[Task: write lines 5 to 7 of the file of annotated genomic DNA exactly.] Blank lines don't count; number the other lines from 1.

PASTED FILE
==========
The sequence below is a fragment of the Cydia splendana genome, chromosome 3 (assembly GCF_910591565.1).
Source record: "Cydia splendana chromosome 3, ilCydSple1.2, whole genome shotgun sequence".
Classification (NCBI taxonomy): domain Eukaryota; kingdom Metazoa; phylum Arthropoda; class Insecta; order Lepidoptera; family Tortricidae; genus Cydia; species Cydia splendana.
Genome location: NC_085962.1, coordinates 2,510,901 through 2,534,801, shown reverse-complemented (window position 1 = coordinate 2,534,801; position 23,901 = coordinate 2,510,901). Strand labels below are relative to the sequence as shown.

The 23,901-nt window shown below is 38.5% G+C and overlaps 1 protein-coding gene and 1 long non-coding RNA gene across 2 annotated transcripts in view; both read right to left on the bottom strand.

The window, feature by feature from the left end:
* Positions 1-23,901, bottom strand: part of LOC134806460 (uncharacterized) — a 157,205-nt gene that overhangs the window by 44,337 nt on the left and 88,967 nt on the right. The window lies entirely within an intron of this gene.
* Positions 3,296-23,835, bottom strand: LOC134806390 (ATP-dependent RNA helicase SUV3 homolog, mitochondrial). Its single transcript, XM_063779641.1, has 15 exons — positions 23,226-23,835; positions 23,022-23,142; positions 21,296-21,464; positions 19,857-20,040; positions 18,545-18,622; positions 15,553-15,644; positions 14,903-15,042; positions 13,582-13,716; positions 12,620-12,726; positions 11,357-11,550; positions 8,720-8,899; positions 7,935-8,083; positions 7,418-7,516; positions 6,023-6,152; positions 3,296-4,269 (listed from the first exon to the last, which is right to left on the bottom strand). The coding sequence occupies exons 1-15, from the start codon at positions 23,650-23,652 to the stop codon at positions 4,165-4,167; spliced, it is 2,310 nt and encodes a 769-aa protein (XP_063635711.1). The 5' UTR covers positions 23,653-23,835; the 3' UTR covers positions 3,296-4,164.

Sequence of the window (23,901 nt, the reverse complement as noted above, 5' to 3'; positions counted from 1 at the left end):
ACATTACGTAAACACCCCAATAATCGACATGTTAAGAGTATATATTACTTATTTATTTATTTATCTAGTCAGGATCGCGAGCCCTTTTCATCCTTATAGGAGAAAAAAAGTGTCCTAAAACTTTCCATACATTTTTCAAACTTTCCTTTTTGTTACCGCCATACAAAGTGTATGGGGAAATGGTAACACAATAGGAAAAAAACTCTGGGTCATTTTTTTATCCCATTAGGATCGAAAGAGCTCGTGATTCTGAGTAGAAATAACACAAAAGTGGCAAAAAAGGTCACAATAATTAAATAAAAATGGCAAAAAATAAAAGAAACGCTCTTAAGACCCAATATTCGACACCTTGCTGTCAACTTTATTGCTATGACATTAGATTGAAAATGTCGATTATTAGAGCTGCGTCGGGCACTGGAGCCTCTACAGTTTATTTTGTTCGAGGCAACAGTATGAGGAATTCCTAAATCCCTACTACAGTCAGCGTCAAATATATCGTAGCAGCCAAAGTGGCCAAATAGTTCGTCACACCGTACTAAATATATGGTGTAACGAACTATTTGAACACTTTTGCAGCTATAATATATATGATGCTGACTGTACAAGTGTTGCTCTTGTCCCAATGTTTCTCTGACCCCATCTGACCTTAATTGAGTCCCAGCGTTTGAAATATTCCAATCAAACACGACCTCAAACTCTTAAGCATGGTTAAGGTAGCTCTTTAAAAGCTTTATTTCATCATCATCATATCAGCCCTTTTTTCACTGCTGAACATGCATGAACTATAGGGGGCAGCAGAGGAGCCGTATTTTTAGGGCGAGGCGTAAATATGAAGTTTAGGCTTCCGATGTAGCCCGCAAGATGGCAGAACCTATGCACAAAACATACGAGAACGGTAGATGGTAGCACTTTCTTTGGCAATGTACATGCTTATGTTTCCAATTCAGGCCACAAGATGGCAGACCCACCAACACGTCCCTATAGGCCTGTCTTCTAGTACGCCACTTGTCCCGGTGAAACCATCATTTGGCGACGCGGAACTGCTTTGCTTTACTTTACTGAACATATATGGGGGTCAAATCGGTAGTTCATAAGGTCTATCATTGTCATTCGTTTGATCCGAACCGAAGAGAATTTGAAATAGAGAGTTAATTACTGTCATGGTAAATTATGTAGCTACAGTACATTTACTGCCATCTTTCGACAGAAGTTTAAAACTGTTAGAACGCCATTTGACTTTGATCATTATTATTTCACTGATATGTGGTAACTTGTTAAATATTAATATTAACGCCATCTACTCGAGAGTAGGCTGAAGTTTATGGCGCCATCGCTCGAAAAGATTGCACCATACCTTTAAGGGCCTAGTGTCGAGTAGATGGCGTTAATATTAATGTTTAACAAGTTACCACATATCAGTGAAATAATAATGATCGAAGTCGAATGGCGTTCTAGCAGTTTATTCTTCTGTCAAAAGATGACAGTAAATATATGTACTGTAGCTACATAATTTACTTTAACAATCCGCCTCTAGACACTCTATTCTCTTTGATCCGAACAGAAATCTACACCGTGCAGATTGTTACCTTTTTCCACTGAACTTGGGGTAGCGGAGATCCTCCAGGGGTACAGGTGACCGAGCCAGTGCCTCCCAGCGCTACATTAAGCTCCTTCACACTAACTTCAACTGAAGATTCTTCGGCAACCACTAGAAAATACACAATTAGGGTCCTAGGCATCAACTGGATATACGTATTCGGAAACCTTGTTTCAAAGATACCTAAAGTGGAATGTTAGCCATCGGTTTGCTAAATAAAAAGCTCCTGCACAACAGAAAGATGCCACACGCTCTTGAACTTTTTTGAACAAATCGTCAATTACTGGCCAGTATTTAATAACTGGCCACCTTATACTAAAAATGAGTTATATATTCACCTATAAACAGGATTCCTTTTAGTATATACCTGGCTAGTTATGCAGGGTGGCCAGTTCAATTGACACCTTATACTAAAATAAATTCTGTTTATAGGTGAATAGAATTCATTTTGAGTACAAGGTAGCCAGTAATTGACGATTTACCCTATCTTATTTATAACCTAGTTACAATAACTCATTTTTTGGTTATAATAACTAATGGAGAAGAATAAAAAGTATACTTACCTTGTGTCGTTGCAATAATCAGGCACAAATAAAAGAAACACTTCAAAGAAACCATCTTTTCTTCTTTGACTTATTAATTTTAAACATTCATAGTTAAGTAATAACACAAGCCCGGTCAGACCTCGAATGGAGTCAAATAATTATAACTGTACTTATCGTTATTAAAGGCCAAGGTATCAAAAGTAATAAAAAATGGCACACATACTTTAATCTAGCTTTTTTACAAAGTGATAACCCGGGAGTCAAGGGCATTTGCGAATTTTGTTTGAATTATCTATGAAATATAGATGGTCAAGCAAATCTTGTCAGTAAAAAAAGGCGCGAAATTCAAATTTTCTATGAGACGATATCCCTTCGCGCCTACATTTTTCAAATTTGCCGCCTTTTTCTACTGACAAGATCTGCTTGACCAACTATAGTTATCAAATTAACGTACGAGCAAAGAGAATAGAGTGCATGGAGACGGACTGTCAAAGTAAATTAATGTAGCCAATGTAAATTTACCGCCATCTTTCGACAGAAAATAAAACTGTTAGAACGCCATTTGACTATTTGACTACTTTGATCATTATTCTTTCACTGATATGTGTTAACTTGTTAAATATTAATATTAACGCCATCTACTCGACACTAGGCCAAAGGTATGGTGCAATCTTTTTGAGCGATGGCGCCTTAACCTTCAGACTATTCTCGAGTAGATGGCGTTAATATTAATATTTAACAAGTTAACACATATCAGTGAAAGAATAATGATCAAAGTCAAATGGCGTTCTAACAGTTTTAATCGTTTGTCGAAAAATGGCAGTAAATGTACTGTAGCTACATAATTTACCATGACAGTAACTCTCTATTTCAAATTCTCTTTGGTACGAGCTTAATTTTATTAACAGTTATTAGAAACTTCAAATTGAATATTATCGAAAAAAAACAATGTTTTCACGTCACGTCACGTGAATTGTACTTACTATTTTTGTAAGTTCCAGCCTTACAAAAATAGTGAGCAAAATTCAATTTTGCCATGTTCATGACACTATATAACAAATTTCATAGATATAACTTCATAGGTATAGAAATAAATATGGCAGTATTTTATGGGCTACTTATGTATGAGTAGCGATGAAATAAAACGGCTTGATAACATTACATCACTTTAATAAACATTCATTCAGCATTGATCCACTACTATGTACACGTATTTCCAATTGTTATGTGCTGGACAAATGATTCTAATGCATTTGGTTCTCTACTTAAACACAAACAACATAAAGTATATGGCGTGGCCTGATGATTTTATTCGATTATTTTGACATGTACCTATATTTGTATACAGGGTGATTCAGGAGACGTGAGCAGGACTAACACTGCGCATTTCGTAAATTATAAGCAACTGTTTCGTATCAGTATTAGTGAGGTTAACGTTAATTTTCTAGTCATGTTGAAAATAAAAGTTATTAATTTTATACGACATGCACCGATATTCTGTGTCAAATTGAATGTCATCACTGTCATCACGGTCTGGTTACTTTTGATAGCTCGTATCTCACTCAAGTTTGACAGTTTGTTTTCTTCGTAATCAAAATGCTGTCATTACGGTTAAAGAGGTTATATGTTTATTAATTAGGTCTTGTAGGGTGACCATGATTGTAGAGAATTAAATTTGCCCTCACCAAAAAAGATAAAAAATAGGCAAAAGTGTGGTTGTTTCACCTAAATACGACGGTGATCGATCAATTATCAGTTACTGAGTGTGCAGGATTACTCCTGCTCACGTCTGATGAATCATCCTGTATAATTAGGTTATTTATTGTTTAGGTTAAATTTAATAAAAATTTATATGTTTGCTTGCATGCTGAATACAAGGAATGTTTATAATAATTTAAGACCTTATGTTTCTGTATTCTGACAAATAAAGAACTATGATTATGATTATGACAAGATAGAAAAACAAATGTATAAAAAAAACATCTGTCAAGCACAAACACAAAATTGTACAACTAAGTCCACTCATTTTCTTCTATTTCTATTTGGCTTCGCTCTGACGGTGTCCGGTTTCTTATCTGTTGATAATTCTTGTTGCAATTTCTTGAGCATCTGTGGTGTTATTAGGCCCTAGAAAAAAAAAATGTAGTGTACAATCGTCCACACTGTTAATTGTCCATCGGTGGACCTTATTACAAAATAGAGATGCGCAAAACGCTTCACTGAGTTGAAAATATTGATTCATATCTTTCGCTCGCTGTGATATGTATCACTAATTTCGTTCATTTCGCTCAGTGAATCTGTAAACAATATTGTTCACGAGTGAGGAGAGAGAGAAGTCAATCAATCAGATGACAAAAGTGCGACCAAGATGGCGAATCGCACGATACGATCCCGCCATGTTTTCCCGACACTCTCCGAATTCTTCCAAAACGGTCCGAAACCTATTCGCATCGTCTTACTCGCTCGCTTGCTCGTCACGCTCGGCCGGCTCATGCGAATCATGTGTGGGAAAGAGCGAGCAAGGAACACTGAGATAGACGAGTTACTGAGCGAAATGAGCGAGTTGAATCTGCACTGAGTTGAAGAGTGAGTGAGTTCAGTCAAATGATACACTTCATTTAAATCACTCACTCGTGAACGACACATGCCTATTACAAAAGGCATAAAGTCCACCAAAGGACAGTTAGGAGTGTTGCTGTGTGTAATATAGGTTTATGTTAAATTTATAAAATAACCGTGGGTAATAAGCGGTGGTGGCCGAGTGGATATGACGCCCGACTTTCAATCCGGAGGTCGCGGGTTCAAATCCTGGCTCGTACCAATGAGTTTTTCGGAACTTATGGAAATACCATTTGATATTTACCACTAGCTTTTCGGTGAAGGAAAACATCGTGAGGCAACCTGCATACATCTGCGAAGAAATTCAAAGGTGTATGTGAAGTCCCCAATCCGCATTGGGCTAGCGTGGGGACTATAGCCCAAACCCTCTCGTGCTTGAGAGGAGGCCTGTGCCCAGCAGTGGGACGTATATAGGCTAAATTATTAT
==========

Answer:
The 23,901-nt window shown below is 38.5% G+C and overlaps 1 protein-coding gene and 1 long non-coding RNA gene across 2 annotated transcripts in view; both read right to left on the bottom strand.

The window, feature by feature from the left end:
* Positions 1-23,901, bottom strand: part of LOC134806460 (uncharacterized) — a 157,205-nt gene that overhangs the window by 44,337 nt on the left and 88,967 nt on the right. The window lies entirely within an intron of this gene.